The Islamic State of Iraq and al-Sham recently announced the formation of a new caliphate — or empire, if you will — comprising the existing states in the Muslim world. Its leader, Abu Bakr al Baghdadi, will act as the caliph — or emperor, if you will.I’m currently reading Zealot: The Life and Times of Jesus of Nazareth by Reza Aslan (Random House, 2013) and it occurs to me that ISIS’ announcement is not unlike Jesus Christ proclaiming the Kingdom of God with, like al Baghdadi, himself as the king.
Where exactly do Christ and his disciples fit on the scale of religious extremism? Islam has its Sunni jihadists and, in China, militant Uighurs. Buddhism has its 969 Movement in Burma that attacks Rohingya Muslims and, in Sri Lanka, the Buddhist Power Force also targets Muslims. The United States has its Christian fundamentalists who kill abortion-killing doctors. The quantities in which each kills varies, from one at a time to hundreds and even thousands (9/11) at a time. But killing is killing.
Returning to ancient times, Aslan writes that, a thousand years before Christ,
… God had decreed that [Jews] massacre every man, woman, and child they encountered [“you must not let anything that breathes remain alive”], that they slaughter every ox, goat, and sheep they came across, that they burn every farm, every field, every crop, every living thing without exception so as to ensure that the land would belong solely to those who worshipped this one God and no other.
Typical of religious extremists, they cut off their noses to spite their face, in this case by killing livestock and laying waste to agriculture, all of which they could have made their own. (Of course, that was eclipsed 2,000 years later by the most horrifying jihadism ever: the Crusades, which, over 200 years, killed about 200 thousand.)
Another parallel between Christ and modern-day Islamist extremist groups is the issue of “near enemy” and “far enemy.” To Islamists, the near enemy is infidel regimes in the Middle East and the far enemy is the United States and the West. Some groups stick with the near like the Taliban and early al Qaeda; others, such as later al Qaeda, he far. ISIS, meanwhile, has begun to rattle its saber at the far, the United States specifically. Christ’s focus wasn’t on the far — Rome, which controlled the Jewish establishment — but the near, the Jewish establishment itself, especially Caiaphas, the high priest.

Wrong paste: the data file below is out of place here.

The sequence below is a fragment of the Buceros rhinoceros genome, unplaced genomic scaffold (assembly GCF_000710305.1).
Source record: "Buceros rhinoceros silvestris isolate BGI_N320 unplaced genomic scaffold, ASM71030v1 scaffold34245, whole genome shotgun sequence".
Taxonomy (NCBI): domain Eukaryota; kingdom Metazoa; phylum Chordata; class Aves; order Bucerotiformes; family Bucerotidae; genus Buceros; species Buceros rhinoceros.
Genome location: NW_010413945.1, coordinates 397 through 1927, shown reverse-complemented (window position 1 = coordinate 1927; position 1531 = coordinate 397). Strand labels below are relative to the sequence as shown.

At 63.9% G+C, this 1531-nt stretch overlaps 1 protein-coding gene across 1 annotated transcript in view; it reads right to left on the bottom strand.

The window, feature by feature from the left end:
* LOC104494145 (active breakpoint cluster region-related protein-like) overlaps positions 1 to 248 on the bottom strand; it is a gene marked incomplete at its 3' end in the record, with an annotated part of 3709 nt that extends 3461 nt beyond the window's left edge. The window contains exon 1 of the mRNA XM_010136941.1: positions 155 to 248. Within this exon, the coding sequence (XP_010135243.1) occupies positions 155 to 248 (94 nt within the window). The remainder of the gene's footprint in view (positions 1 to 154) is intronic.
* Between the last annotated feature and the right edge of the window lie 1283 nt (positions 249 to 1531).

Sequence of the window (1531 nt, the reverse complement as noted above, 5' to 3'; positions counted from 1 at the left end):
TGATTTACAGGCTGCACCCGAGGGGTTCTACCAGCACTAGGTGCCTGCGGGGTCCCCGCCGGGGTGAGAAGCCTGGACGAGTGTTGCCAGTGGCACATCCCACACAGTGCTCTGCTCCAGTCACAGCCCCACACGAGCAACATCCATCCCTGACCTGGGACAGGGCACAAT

Of course, where Christ and his disciples deviate from modern-day Islamist extremist groups is the use of violence. Wait — Jesus was violent? Azlan goes to the heart of the matter.
The Kingdom of God is a call to revolution, plain and simple. And what revolution, especially one fought against an empire whose armies had ravaged the land set aside by God for his chosen people, could be free of violence and bloodshed? … The question is, did Jesus feel the same? Did he agree with his fellow messiahs … that violence was necessary to bring about the rule of God on earth? Did he follow the zealot doctrine that the land had to be forcibly cleansed of all foreign elements just as God had demanded in the scriptures? [One shudders to think that Jesus may have believed this. — RW]
There may be no more important question that this for those trying to pry the historical Jesus away from the Christian Christ. The common depiction of Jesus as an inveterate peacemaker who “loved his enemies” and “turned the other cheek” has been built mostly on his portrayal as an apolitical preacher with no interest in or, for that matter, knowledge of the politically turbulent world in which he lived. The picture of Jesus has already been shown to be a complete fabrication. The Jesus of history had a far more complex attitude toward violence. There is no evidence that Jesus himself openly advocated violent actions. But he was certainly no pacifist. “Do not think that I have come to bring peace on earth. I have not come to bring peace, but the sword” (Matthew 10:34/Luke 12:51).
One can’t help but imagine one reason that Jesus — out of all the self-proclaimed messiah/rebels of Jewish history — was singled out to build a religion aroundis that his use of violence was minimal. That would have appealed to the writers of the Gospel, who sought to spread their beliefs without antagonizing Rome, which had recently starved the citizens of Jerusalem, burned it to the ground, and slaughtered its inhabitants.
Since it didn’t lead to any apparent deaths (save his own), Christ’s insurgency doesn’t actually warrant comparison to jihadism. It might be more accurate to think of it as activism at its most aggressive, a step, say, beyond actions by the Berrigan brothers and, more recently, the Transform Now Plowshares. Some of the disciples may have been armed with swords when Christ scattered the money changers (currency exchange) at the entrance of Temple of Jerusalem and, once inside, appropriated animals to be sacrificed.
Swords were also wielded by the disciples when Jesus was apprehended at the Garden of Gethsemane and injuries apparently inflicted. Would that religious extremists today, not to mention insurgents of all kinds, were capable of modulating their violence like Christ. In the end, martyrdom on the cross was a lot more effective than martyrdom by suicide bombing.